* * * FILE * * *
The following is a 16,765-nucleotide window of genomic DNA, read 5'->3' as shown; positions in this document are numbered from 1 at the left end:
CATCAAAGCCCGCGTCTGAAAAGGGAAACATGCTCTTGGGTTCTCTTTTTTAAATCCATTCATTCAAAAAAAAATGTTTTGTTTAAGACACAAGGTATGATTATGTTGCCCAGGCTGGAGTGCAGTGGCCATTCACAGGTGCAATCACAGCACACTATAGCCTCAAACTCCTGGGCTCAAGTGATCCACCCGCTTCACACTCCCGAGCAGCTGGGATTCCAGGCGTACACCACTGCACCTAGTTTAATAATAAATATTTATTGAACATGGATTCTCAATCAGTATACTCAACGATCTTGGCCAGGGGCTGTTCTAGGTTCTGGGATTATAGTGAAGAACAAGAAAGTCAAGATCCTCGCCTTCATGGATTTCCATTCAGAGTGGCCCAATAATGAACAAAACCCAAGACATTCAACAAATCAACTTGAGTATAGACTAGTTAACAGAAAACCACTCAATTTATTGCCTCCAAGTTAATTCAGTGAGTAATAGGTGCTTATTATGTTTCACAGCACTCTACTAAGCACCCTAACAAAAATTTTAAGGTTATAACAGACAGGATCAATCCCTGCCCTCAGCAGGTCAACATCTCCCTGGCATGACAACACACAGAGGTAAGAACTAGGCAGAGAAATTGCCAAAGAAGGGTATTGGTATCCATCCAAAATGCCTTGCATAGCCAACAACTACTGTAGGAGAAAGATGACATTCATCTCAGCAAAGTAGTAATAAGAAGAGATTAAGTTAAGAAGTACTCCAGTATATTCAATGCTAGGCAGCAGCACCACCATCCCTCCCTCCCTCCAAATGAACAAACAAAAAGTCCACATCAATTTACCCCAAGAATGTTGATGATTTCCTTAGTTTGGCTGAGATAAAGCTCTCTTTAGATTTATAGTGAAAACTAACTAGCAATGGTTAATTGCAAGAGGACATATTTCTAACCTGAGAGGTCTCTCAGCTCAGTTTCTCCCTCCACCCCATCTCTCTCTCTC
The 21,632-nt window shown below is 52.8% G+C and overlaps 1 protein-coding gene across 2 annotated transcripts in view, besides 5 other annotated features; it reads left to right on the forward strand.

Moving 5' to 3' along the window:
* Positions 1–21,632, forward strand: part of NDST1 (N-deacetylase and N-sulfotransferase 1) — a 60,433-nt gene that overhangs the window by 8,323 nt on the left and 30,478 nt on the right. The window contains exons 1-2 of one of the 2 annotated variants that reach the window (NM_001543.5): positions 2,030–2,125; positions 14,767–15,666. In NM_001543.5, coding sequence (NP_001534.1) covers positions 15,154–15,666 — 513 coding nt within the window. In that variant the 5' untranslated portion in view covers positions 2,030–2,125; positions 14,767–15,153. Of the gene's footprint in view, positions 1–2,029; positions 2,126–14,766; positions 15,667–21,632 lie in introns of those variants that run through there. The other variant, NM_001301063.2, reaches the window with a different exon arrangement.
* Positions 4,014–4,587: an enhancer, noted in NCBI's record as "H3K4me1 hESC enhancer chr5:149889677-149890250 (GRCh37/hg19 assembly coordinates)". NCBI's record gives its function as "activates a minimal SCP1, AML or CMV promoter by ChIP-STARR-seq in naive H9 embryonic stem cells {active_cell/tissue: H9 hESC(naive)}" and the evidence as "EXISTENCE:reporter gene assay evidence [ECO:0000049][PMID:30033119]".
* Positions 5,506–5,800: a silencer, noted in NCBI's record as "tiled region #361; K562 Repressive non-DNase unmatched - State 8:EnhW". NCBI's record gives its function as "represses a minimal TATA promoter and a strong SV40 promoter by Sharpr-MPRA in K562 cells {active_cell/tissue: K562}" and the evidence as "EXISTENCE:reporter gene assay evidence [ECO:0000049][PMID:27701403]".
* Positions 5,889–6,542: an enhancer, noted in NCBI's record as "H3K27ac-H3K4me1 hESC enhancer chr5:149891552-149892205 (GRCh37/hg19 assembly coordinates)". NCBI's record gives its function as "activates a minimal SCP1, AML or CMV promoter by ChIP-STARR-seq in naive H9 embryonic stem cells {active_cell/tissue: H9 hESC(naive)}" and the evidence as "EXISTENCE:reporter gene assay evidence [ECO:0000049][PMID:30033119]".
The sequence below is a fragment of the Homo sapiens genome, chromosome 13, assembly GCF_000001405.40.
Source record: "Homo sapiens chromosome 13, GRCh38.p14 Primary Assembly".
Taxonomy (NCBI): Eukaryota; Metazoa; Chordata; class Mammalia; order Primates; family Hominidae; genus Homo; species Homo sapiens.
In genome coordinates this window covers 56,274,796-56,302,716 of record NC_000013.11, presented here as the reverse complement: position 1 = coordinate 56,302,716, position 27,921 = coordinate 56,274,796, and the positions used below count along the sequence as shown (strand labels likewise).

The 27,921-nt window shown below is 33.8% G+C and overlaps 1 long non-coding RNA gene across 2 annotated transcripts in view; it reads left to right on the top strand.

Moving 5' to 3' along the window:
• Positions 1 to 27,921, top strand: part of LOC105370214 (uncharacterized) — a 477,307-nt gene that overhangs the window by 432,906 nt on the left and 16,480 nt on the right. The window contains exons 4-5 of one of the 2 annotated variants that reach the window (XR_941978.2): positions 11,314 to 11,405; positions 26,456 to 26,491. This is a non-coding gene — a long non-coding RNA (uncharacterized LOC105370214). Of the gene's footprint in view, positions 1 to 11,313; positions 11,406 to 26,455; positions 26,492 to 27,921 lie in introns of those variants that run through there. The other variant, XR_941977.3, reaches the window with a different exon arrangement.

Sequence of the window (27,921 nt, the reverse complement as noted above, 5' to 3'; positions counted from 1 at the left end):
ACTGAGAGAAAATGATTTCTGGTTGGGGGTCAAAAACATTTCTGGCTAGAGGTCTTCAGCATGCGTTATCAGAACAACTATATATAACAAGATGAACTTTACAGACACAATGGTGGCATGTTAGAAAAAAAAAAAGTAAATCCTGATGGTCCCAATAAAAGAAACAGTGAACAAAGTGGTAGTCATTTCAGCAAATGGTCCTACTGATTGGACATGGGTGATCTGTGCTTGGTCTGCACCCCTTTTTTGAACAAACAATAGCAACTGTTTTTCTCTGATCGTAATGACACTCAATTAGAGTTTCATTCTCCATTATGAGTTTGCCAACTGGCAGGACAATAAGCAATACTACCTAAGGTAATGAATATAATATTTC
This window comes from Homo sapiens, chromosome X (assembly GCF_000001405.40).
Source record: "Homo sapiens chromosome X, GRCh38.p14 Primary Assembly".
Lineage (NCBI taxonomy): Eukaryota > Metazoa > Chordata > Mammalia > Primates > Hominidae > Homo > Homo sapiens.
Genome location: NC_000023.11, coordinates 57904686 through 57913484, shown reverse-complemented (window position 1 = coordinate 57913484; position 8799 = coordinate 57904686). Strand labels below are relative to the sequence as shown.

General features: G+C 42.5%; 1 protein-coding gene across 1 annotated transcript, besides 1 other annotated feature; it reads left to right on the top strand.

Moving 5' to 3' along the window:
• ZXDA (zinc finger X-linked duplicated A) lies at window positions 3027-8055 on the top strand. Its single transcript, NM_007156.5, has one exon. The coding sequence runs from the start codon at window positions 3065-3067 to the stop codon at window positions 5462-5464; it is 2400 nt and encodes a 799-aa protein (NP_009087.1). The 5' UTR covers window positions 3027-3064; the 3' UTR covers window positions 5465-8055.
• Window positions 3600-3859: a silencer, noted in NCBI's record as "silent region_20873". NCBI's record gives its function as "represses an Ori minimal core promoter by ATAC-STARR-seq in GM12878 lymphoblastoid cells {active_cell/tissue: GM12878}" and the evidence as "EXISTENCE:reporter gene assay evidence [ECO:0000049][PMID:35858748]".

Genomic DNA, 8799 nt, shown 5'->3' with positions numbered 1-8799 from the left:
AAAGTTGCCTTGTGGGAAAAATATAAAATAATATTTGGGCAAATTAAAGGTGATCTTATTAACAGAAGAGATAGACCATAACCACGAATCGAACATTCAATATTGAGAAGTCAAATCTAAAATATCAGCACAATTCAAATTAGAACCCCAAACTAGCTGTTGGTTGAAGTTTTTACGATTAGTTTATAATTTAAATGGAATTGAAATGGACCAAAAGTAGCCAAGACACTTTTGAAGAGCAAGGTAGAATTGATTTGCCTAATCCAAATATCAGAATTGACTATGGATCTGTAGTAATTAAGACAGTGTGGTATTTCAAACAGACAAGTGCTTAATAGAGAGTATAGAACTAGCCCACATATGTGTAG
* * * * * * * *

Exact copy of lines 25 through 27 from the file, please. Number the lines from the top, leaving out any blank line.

• Window positions 3600-3859: a silencer, noted in NCBI's record as "silent region_20873". NCBI's record gives its function as "represses an Ori minimal core promoter by ATAC-STARR-seq in GM12878 lymphoblastoid cells {active_cell/tissue: GM12878}" and the evidence as "EXISTENCE:reporter gene assay evidence [ECO:0000049][PMID:35858748]".

Genomic DNA, 8799 nt, shown 5'->3' with positions numbered 1-8799 from the left:
AAAGTTGCCTTGTGGGAAAAATATAAAATAATATTTGGGCAAATTAAAGGTGATCTTATTAACAGAAGAGATAGACCATAACCACGAATCGAACATTCAATATTGAGAAGTCAAATCTAAAATATCAGCACAATTCAAATTAGAACCCCAAACTAGCTGTTGGTTGAAGTTTTTACGATTAGTTTATAATTTAAATGGAATTGAAATGGACCAAAAGTAGCCAAGACACTTTTGAAGAGCAAGGTAGAATTGATTTGCCTAATCCAAATATCAGAATTGACTATGGATCTGTAGTAATTAAGACAGTGTGGTATTTCAAACAGACAAGTGCTTAATAGAGAGTATAGAACTAGCCCACATATGTGTAG